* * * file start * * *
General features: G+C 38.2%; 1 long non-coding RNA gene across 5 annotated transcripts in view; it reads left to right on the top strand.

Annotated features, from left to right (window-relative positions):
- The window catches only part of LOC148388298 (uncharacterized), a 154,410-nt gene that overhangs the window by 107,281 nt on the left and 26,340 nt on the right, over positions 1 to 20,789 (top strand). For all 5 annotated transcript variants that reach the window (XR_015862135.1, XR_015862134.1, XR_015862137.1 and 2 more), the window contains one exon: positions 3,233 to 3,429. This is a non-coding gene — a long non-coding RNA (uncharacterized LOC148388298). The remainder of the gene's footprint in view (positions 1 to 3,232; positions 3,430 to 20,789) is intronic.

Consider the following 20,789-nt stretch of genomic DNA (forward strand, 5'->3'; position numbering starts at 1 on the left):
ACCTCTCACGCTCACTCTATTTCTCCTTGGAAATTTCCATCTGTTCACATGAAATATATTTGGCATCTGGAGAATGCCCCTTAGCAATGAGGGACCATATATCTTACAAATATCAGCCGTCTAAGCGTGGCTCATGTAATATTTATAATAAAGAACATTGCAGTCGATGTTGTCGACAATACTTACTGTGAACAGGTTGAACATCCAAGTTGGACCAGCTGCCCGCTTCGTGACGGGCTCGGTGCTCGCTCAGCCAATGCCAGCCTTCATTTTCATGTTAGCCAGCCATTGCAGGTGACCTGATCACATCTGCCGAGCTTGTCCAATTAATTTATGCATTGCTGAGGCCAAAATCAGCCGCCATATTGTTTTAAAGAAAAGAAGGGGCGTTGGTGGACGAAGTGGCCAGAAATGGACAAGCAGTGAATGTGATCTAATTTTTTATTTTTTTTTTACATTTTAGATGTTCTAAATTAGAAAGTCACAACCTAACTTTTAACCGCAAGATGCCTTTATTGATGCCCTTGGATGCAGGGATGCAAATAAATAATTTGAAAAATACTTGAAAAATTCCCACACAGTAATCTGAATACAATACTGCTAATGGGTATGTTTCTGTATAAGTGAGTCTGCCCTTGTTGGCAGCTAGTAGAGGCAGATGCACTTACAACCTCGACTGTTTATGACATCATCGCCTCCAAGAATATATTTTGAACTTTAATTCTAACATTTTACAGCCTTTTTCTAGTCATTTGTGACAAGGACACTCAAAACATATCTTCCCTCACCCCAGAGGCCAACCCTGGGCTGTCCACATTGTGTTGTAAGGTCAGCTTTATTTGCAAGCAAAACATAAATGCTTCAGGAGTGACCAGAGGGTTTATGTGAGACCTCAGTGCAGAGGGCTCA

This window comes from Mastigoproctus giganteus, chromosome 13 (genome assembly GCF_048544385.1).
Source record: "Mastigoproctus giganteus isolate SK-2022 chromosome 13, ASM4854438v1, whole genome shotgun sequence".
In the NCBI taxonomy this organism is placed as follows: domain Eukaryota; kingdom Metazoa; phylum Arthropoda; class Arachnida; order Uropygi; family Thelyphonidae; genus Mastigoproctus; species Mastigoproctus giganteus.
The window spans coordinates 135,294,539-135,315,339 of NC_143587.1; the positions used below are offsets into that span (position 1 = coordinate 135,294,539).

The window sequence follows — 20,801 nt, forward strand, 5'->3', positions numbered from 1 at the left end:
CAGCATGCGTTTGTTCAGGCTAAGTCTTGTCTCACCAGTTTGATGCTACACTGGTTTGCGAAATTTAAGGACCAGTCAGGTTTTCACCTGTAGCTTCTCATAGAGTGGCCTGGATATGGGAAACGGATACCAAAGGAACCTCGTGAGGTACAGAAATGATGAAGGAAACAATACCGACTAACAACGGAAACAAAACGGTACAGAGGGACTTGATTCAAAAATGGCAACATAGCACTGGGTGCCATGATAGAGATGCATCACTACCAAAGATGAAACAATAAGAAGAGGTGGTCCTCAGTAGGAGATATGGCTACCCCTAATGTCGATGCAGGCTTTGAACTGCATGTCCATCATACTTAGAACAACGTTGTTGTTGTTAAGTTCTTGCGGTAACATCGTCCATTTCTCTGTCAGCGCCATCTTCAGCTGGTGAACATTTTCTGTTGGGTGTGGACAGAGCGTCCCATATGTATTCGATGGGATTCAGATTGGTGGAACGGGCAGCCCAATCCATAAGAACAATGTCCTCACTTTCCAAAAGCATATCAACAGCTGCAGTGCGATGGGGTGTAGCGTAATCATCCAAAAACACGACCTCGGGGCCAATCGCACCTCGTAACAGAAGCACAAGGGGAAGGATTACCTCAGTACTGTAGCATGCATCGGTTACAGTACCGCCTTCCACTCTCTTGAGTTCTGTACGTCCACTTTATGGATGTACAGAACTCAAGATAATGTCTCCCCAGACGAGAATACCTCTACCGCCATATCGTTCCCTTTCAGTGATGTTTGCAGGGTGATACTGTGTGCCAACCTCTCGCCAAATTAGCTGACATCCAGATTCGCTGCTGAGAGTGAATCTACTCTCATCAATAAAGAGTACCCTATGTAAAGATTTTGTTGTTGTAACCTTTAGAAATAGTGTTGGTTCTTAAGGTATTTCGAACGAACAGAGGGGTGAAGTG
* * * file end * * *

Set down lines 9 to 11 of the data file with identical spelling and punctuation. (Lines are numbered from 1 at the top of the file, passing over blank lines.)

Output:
The window spans coordinates 135,294,539-135,315,339 of NC_143587.1; the positions used below are offsets into that span (position 1 = coordinate 135,294,539).

The window sequence follows — 20,801 nt, forward strand, 5'->3', positions numbered from 1 at the left end:
CAGCATGCGTTTGTTCAGGCTAAGTCTTGTCTCACCAGTTTGATGCTACACTGGTTTGCGAAATTTAAGGACCAGTCAGGTTTTCACCTGTAGCTTCTCATAGAGTGGCCTGGATATGGGAAACGGATACCAAAGGAACCTCGTGAGGTACAGAAATGATGAAGGAAACAATACCGACTAACAACGGAAACAAAACGGTACAGAGGGACTTGATTCAAAAATGGCAACATAGCACTGGGTGCCATGATAGAGATGCATCACTACCAAAGATGAAACAATAAGAAGAGGTGGTCCTCAGTAGGAGATATGGCTACCCCTAATGTCGATGCAGGCTTTGAACTGCATGTCCATCATACTTAGAACAACGTTGTTGTTGTTAAGTTCTTGCGGTAACATCGTCCATTTCTCTGTCAGCGCCATCTTCAGCTGGTGAACATTTTCTGTTGGGTGTGGACAGAGCGTCCCATATGTATTCGATGGGATTCAGATTGGTGGAACGGGCAGCCCAATCCATAAGAACAATGTCCTCACTTTCCAAAAGCATATCAACAGCTGCAGTGCGATGGGGTGTAGCGTAATCATCCAAAAACACGACCTCGGGGCCAATCGCACCTCGTAACAGAAGCACAAGGGGAAGGATTACCTCAGTACTGTAGCATGCATCGGTTACAGTACCGCCTTCCACTCTCTTGAGTTCTGTACGTCCACTTTATGGATGTACAGAACTCAAGATAATGTCTCCCCAGACGAGAATACCTCTACCGCCATATCGTTCCCTTTCAGTGATGTTTGCAGGGTGATACTGTGTGCCAACCTCTCGCCAAATTAGCTGACATCCAGATTCGCTGCTGAGAGTGAATCTACTCTCATCAATAAAGAGTACCCTATGTAAAGATTTTGTTGTTGTAACCTTTAGAAATAGTGTTGGTTCTTAAGGTATTTCGAACGAACAGAGGGGTGAAGTG